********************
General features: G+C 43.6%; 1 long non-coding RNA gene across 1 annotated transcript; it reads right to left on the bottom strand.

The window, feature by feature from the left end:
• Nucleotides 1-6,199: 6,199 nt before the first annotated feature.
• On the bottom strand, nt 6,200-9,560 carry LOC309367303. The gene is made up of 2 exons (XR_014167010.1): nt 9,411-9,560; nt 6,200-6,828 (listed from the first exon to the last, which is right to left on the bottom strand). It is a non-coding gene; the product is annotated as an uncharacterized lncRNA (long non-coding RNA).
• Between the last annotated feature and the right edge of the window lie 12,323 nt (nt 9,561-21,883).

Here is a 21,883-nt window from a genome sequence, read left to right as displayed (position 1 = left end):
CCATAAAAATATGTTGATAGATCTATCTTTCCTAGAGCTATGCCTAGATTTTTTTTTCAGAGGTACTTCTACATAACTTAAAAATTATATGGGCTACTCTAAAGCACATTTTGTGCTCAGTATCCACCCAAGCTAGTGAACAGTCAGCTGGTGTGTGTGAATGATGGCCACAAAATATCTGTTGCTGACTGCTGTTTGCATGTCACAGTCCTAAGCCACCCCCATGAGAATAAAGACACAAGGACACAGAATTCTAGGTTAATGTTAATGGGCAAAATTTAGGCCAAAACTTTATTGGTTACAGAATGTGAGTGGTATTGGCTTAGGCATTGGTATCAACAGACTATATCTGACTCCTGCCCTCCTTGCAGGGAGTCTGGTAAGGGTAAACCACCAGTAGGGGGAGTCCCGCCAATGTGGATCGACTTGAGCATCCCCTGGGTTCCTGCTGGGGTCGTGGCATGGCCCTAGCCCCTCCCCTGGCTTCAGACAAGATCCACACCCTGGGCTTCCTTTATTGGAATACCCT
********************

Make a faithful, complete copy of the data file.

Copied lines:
General features: G+C 43.6%; 1 long non-coding RNA gene across 1 annotated transcript; it reads right to left on the bottom strand.

The window, feature by feature from the left end:
• Nucleotides 1-6,199: 6,199 nt before the first annotated feature.
• On the bottom strand, nt 6,200-9,560 carry LOC309367303. The gene is made up of 2 exons (XR_014167010.1): nt 9,411-9,560; nt 6,200-6,828 (listed from the first exon to the last, which is right to left on the bottom strand). It is a non-coding gene; the product is annotated as an uncharacterized lncRNA (long non-coding RNA).
• Between the last annotated feature and the right edge of the window lie 12,323 nt (nt 9,561-21,883).

Here is a 21,883-nt window from a genome sequence, read left to right as displayed (position 1 = left end):
CCATAAAAATATGTTGATAGATCTATCTTTCCTAGAGCTATGCCTAGATTTTTTTTTCAGAGGTACTTCTACATAACTTAAAAATTATATGGGCTACTCTAAAGCACATTTTGTGCTCAGTATCCACCCAAGCTAGTGAACAGTCAGCTGGTGTGTGTGAATGATGGCCACAAAATATCTGTTGCTGACTGCTGTTTGCATGTCACAGTCCTAAGCCACCCCCATGAGAATAAAGACACAAGGACACAGAATTCTAGGTTAATGTTAATGGGCAAAATTTAGGCCAAAACTTTATTGGTTACAGAATGTGAGTGGTATTGGCTTAGGCATTGGTATCAACAGACTATATCTGACTCCTGCCCTCCTTGCAGGGAGTCTGGTAAGGGTAAACCACCAGTAGGGGGAGTCCCGCCAATGTGGATCGACTTGAGCATCCCCTGGGTTCCTGCTGGGGTCGTGGCATGGCCCTAGCCCCTCCCCTGGCTTCAGACAAGATCCACACCCTGGGCTTCCTTTATTGGAATACCCT